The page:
Monday, June 05, 2006

Taking nurses from the poor for the rich

A small provision in a recent immigration bill passed by the US Senate removes the limit placed on the number of nurses who can immigrate and work in the United States. The provision is meant to alleviate the nurse shortage in the United States, where more than approximately 100,000 nurses are needed. As the baby boomers grow older, and in need of care, the demand for nurses will only rise. From a certain restricted perspective, the provision is merely a way of making supply match US domestic demand. According to Bruce Morrison, a lobbyist for American Hospital Association and a former Democratic congressman, "[T]here is no reason to cap the number of nurses coming in when there's a nationwide shortage, because you need people immediately."

Other perspectives on the meaning of the provision have been coming in lately. This week's editorial in The Lancet criticizes the provision as unjust, both in its effects on health care systems in the developing world and its role in maintaining the status quo of underpaying nurses in the United States. The shortage of nurses in developing countries is exponentially greater than that of the United States, and 'in-sourcing' nurses from resource-poor countries just perpetuates the domestic trend of underpaying nursing staff. It is a painful irony that the same Senate that sponsors US-funded global initiatives against HIV/AIDS, tuberculosis and malaria is willing to support a provision that will help to undercut those efforts. As Holly Burkhalter of Physicians for Human Rights puts it: "We're pouring water in a bucket with a hole in it, and we drilled the hole."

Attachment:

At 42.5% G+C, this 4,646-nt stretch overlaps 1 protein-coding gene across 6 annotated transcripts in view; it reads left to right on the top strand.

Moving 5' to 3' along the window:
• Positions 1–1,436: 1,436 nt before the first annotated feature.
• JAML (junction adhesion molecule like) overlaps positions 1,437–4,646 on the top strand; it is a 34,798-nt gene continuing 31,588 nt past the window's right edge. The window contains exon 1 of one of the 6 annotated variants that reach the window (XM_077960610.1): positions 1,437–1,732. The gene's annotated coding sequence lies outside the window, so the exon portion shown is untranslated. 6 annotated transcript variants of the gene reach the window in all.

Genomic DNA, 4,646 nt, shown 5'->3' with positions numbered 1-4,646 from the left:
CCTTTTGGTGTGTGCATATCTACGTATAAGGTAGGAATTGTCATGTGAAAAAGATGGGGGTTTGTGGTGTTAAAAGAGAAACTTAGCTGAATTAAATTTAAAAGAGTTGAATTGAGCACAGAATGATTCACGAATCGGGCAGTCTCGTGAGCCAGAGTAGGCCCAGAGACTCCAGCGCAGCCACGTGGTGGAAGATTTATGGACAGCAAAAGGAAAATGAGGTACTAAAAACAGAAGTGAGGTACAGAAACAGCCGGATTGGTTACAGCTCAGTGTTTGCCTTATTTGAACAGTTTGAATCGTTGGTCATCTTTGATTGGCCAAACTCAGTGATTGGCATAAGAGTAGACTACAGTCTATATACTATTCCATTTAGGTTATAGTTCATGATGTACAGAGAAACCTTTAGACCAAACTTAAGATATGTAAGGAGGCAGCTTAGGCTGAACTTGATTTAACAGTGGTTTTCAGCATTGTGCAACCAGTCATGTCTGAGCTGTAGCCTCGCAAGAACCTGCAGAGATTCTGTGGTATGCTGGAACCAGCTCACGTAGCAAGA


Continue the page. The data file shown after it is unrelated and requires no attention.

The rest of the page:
Ethical culture in Chinese biomedical research

The Christian Science Monitor has an interesting piece on ethics in current Chinese medical research. The most valuable insight is the authors' recognition that ethical problems -- in China or elsewhere -- do not stem primarily from the bad character of individual scientists, but rather problematic structural factors within local scientific practice. In the case of Chinese science, the problems mainly arise from the strong incentives tied to scientific success, and the weakness of formal mechanisms to deal with the scientific misconduct that such incentives inevitably encourage.